Adapted from Chef Ivan Orkin’s recipe and in a way, I have simplified the original recipe by using a good quality pre-mixed whole grain flour (which is one of the main focus in this recipe to increase the quality of the dough) and instead of using baking soda, I used the traditional noodles making method by adding kansui to increase the chewiness on the noodles.
I have used Kitchenaid pasta roller and spagetti cutter to help me with the whole process and it saved me so much time!
I would recommend to serve the ramen in hot soup, or cold like soba, another great option in summer is to serve them in cold broth, like the Koreans do.
Makes 10 batches
Action time from measuring to finished noodles: roughly 1.5 hours.
- 1/2 tsp + 1/4 tsp kansui
- 990 g sifted multigrain bread flour (throw away big chunky grains)
- 1.5 tbsp sea salt
- 410 ml cold water
- Corn flour for dusting
In a medium bowl, combine salt, kansui, and water, stirring until salt is dissolved.
Using a standing mixer with dough hook attachment, put flour in mixer bowl and gradually add salted kansui water in three parts while mixing at medium speed and scraping flour from sides of bowl until a rough, flaky dough is formed. You might need to stop the mixer once or twice during mixing and use your hands to bring the dough together.
Note: the mixture will look dry, but that’s normal, so don’t be tempted to add more water.
After about 10 minutes, a crumbly dough should have formed. Use your hands to break it into 3-4 pieces and place them in bowl. Cover it with plastic wrap and let the dough rest for 30 minutes to allow the gluten to relax.
Take out one piece of dough and use a damp cloth to cover the remaining pieces. Use your hands to knead the dough until it’s smooth and forms a 1 cm thick, rectangular shape without rough edges (in a way that will allow the dough to roll smoothly through a pasta roller).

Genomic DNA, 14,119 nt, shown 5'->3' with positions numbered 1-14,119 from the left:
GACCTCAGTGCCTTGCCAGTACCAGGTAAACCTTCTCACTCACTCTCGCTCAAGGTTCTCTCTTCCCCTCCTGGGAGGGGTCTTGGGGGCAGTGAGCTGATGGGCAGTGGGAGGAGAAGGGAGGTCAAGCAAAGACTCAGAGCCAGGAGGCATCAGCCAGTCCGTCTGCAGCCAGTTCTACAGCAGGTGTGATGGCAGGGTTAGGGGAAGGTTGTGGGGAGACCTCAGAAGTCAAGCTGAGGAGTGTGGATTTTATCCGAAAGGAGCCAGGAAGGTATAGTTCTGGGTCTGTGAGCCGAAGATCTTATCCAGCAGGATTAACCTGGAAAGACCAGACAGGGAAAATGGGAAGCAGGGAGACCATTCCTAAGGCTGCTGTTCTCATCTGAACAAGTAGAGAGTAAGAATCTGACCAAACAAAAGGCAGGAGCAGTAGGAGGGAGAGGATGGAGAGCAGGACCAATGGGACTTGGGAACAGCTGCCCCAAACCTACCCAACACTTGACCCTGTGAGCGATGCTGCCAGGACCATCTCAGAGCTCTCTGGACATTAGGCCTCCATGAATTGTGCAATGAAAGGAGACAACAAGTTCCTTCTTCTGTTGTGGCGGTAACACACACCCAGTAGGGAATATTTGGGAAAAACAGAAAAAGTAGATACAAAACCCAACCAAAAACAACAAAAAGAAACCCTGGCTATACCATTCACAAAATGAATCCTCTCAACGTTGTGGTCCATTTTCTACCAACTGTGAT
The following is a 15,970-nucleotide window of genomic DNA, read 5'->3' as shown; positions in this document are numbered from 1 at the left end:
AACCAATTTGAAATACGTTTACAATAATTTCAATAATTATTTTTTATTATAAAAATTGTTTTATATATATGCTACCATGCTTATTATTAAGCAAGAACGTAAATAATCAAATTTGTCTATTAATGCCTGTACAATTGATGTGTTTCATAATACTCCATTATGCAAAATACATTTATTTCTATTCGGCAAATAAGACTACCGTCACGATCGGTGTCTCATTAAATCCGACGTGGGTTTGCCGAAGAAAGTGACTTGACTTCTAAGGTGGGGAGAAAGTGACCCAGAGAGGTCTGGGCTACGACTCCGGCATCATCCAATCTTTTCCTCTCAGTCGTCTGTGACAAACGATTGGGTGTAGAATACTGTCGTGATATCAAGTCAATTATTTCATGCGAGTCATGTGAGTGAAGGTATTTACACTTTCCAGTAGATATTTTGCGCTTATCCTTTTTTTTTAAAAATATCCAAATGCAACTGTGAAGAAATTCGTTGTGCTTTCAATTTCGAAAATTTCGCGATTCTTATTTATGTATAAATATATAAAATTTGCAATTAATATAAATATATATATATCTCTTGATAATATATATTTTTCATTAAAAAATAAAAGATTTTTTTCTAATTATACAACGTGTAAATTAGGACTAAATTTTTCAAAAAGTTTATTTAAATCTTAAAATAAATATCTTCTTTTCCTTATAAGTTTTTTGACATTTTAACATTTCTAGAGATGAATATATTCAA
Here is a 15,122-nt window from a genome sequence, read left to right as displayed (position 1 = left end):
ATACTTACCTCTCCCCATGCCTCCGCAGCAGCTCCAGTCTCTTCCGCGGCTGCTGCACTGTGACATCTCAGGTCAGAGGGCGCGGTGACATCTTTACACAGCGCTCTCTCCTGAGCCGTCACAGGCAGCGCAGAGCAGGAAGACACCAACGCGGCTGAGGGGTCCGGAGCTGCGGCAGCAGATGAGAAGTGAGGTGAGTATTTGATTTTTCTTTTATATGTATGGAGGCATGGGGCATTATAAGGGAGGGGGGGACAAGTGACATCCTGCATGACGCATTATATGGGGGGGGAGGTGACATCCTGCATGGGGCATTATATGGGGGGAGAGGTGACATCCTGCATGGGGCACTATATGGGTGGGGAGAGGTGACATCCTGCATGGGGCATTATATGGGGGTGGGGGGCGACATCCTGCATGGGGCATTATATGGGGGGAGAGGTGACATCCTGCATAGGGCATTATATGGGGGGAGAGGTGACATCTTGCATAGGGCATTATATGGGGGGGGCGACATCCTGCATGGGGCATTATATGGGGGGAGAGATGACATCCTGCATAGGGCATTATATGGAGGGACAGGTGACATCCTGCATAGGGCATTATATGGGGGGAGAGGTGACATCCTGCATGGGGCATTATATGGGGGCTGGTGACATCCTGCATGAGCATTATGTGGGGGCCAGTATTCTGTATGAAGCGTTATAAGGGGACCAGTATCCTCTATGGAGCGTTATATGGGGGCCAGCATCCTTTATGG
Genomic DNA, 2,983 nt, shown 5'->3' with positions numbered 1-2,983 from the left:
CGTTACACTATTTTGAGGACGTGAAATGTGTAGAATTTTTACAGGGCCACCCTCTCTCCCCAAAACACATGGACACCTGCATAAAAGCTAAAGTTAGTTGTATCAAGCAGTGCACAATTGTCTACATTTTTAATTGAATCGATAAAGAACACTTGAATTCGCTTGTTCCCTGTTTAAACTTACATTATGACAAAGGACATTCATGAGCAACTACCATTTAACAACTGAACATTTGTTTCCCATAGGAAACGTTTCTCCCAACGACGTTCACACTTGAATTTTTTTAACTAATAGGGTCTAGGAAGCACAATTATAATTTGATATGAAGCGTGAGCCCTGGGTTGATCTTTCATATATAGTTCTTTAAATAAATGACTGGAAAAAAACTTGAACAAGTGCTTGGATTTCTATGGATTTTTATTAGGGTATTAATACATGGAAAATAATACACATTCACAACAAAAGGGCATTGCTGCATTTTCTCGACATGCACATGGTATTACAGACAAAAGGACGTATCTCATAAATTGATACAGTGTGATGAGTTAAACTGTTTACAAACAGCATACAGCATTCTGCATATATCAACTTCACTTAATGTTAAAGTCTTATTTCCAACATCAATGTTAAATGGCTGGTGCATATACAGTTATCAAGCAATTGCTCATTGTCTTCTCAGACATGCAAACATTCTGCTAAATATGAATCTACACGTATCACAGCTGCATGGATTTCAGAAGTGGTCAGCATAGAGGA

Get your standing mixer with pasta roller attachment ready at setting one, speed two. Slide the dough into the roller, using your fingers to press gently on the dough as it slides through. Fold the resulting rough sheet into thirds, like a business letter, and use your hands or a rolling pin to form it into another rectangular shape. Put it through the roller at the same speed and thickness setting another 9 times (a total of 10 times, which will make your noodles more chewy and smooth).
Then roll dough through successively narrower settings, twice per setting without folding, until you reached setting four. Dust both sides of the sheet with corn flour and hang it on a pasta hanger. Repeat for remaining dough.
Note: I didn’t measure my pieces of dough, so some sheets were longer and some shorter. You might want to cut the sheets into similar sized pieces so that when you cut them later, you will have even portions of noodles ready.
Change your attachment to the spaghetti cutter and slice the rectangles into noodles. After each batch, toss the noodles in corn flour and form them into a loose, round batch. Repeat for the rest of the sheets.
Refrigerator storage: 2 weeks. Cook in salted, boiling water for 2-3 minutes.
Freezer storage: Up to 1 year. Cook straight from frozen in salted, boiling water for 3-4 minutes.
Freezing instructions: Place divided ramen on a baking sheet and freeze uncovered for at least 3 hours. Then gently remove them from the pan and transfer them to Ziplock bags to store them in the freezer for future use.